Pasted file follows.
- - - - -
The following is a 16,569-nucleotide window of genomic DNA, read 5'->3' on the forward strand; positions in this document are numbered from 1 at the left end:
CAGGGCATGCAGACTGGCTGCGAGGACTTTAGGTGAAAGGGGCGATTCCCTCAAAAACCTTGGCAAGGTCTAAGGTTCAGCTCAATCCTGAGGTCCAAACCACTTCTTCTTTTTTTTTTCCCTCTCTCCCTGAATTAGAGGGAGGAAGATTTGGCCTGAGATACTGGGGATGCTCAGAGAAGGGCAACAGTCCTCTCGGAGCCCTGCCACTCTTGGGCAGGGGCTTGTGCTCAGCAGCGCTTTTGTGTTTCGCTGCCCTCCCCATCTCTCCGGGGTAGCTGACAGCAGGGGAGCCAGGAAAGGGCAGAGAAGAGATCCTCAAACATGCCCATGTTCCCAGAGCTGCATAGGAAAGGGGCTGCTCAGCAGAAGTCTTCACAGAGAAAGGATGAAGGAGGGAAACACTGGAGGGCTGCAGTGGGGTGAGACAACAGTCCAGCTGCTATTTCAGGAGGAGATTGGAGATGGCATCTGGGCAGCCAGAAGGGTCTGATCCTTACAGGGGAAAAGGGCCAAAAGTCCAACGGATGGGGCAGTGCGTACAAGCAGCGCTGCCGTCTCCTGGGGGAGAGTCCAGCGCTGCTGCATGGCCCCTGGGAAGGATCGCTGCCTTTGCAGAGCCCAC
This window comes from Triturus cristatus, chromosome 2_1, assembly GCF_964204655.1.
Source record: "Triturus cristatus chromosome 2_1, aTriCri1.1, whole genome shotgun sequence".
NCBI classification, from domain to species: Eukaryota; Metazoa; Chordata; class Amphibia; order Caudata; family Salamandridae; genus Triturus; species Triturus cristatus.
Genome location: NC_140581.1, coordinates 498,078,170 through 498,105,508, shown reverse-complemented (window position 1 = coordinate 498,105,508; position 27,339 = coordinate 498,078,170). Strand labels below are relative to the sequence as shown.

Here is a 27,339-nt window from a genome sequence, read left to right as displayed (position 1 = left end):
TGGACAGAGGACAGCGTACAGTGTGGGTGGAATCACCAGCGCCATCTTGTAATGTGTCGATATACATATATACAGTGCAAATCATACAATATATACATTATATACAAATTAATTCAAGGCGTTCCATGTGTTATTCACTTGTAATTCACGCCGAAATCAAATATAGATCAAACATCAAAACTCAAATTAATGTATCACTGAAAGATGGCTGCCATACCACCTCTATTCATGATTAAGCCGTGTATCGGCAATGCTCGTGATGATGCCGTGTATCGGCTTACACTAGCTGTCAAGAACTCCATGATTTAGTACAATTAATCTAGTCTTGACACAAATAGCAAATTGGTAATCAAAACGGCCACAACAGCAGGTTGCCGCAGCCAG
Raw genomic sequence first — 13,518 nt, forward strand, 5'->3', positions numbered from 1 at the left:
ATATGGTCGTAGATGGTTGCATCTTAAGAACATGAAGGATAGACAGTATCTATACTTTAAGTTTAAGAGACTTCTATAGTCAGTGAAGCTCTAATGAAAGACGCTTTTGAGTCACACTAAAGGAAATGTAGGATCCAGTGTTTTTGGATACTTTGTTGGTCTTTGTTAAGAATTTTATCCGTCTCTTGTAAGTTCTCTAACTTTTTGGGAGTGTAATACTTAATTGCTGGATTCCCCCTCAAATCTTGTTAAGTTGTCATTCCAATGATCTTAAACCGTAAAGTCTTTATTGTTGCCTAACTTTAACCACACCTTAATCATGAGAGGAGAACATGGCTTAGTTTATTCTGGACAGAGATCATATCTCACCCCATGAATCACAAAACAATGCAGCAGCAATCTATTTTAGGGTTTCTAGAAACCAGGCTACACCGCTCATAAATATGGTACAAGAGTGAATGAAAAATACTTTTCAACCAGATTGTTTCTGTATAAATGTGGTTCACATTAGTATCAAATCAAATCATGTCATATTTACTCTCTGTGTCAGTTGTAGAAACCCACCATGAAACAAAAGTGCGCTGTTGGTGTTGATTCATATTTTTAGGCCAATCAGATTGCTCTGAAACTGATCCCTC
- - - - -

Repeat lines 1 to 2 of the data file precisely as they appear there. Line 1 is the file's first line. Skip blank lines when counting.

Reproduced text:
The following is a 16,569-nucleotide window of genomic DNA, read 5'->3' on the forward strand; positions in this document are numbered from 1 at the left end:
CAGGGCATGCAGACTGGCTGCGAGGACTTTAGGTGAAAGGGGCGATTCCCTCAAAAACCTTGGCAAGGTCTAAGGTTCAGCTCAATCCTGAGGTCCAAACCACTTCTTCTTTTTTTTTTCCCTCTCTCCCTGAATTAGAGGGAGGAAGATTTGGCCTGAGATACTGGGGATGCTCAGAGAAGGGCAACAGTCCTCTCGGAGCCCTGCCACTCTTGGGCAGGGGCTTGTGCTCAGCAGCGCTTTTGTGTTTCGCTGCCCTCCCCATCTCTCCGGGGTAGCTGACAGCAGGGGAGCCAGGAAAGGGCAGAGAAGAGATCCTCAAACATGCCCATGTTCCCAGAGCTGCATAGGAAAGGGGCTGCTCAGCAGAAGTCTTCACAGAGAAAGGATGAAGGAGGGAAACACTGGAGGGCTGCAGTGGGGTGAGACAACAGTCCAGCTGCTATTTCAGGAGGAGATTGGAGATGGCATCTGGGCAGCCAGAAGGGTCTGATCCTTACAGGGGAAAAGGGCCAAAAGTCCAACGGATGGGGCAGTGCGTACAAGCAGCGCTGCCGTCTCCTGGGGGAGAGTCCAGCGCTGCTGCATGGCCCCTGGGAAGGATCGCTGCCTTTGCAGAGCCCAC